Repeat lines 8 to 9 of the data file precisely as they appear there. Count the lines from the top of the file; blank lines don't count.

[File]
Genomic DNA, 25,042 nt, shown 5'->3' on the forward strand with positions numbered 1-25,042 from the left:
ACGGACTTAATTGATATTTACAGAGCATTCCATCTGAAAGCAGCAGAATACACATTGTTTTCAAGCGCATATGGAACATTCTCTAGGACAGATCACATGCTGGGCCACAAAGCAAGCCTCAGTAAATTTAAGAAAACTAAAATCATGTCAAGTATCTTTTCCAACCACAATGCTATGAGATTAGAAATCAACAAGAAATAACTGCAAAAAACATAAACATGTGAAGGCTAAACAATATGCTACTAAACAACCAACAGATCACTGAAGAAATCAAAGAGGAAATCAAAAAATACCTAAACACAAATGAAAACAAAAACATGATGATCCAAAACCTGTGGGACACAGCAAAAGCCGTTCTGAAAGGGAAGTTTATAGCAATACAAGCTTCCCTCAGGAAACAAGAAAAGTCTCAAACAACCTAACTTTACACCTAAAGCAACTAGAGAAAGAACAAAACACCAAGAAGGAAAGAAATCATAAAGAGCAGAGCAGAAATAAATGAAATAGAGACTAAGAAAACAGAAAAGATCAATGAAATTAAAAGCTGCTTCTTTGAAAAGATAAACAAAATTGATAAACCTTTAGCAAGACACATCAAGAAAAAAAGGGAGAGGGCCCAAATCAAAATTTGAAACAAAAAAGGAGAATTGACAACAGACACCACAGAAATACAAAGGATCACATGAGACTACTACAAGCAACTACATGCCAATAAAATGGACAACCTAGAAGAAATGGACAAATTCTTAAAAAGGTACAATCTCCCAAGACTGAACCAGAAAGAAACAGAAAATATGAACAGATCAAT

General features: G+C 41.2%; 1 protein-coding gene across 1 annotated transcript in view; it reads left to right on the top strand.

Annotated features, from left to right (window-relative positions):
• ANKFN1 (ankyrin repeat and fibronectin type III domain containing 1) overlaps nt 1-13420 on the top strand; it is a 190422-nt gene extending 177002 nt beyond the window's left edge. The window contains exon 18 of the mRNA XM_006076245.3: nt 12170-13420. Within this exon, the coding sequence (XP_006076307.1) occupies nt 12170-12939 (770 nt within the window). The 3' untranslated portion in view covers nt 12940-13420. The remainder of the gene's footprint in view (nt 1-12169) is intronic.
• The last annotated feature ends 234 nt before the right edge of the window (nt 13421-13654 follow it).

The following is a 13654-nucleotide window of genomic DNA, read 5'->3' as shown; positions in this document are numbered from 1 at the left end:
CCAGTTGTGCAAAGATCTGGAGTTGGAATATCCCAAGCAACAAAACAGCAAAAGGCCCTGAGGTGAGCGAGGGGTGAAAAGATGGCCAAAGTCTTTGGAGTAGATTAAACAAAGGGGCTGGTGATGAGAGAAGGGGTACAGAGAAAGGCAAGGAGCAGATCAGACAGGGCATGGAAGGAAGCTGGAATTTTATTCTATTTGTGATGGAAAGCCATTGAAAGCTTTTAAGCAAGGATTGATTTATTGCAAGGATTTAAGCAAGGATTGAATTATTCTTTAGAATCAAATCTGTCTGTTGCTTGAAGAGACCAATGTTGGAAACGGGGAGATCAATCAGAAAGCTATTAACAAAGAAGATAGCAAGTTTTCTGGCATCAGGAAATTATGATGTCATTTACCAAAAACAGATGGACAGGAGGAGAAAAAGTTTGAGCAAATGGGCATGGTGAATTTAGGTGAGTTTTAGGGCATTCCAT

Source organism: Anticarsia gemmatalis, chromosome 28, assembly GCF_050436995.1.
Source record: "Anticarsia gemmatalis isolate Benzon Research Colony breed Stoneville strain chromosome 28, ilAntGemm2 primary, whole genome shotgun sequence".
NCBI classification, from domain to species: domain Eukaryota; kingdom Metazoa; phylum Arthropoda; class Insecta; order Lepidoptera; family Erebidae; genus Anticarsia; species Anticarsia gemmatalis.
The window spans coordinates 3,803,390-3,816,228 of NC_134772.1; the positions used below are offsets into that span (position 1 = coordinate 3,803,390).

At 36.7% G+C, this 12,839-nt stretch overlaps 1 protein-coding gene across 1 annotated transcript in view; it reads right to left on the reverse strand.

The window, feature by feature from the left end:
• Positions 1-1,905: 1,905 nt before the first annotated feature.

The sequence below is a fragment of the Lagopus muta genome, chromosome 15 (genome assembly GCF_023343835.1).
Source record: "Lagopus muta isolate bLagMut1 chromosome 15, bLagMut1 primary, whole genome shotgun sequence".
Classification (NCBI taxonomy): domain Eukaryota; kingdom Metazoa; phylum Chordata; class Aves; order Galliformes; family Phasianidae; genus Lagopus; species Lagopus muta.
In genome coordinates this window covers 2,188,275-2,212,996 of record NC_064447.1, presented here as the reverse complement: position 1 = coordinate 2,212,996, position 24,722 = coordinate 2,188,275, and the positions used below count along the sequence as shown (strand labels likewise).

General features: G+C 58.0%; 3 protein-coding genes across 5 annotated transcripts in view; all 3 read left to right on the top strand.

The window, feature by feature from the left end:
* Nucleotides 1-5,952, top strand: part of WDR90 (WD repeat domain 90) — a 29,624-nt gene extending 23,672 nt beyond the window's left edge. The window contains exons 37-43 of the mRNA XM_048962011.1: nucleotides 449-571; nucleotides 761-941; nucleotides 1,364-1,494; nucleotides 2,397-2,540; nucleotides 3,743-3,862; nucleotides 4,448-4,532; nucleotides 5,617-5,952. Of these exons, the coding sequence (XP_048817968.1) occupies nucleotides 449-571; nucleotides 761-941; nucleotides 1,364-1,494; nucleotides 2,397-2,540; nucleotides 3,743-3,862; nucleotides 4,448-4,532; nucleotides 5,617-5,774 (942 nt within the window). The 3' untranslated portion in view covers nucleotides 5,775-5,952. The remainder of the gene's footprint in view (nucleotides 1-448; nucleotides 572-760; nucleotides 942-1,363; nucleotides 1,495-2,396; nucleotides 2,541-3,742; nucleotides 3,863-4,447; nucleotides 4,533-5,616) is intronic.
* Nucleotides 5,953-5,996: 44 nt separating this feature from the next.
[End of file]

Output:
CCAGTTGTGCAAAGATCTGGAGTTGGAATATCCCAAGCAACAAAACAGCAAAAGGCCCTGAGGTGAGCGAGGGGTGAAAAGATGGCCAAAGTCTTTGGAGTAGATTAAACAAAGGGGCTGGTGATGAGAGAAGGGGTACAGAGAAAGGCAAGGAGCAGATCAGACAGGGCATGGAAGGAAGCTGGAATTTTATTCTATTTGTGATGGAAAGCCATTGAAAGCTTTTAAGCAAGGATTGATTTATTGCAAGGATTTAAGCAAGGATTGAATTATTCTTTAGAATCAAATCTGTCTGTTGCTTGAAGAGACCAATGTTGGAAACGGGGAGATCAATCAGAAAGCTATTAACAAAGAAGATAGCAAGTTTTCTGGCATCAGGAAATTATGATGTCATTTACCAAAAACAGATGGACAGGAGGAGAAAAAGTTTGAGCAAATGGGCATGGTGAATTTAGGTGAGTTTTAGGGCATTCCAT

Source organism: Anticarsia gemmatalis, chromosome 28, assembly GCF_050436995.1.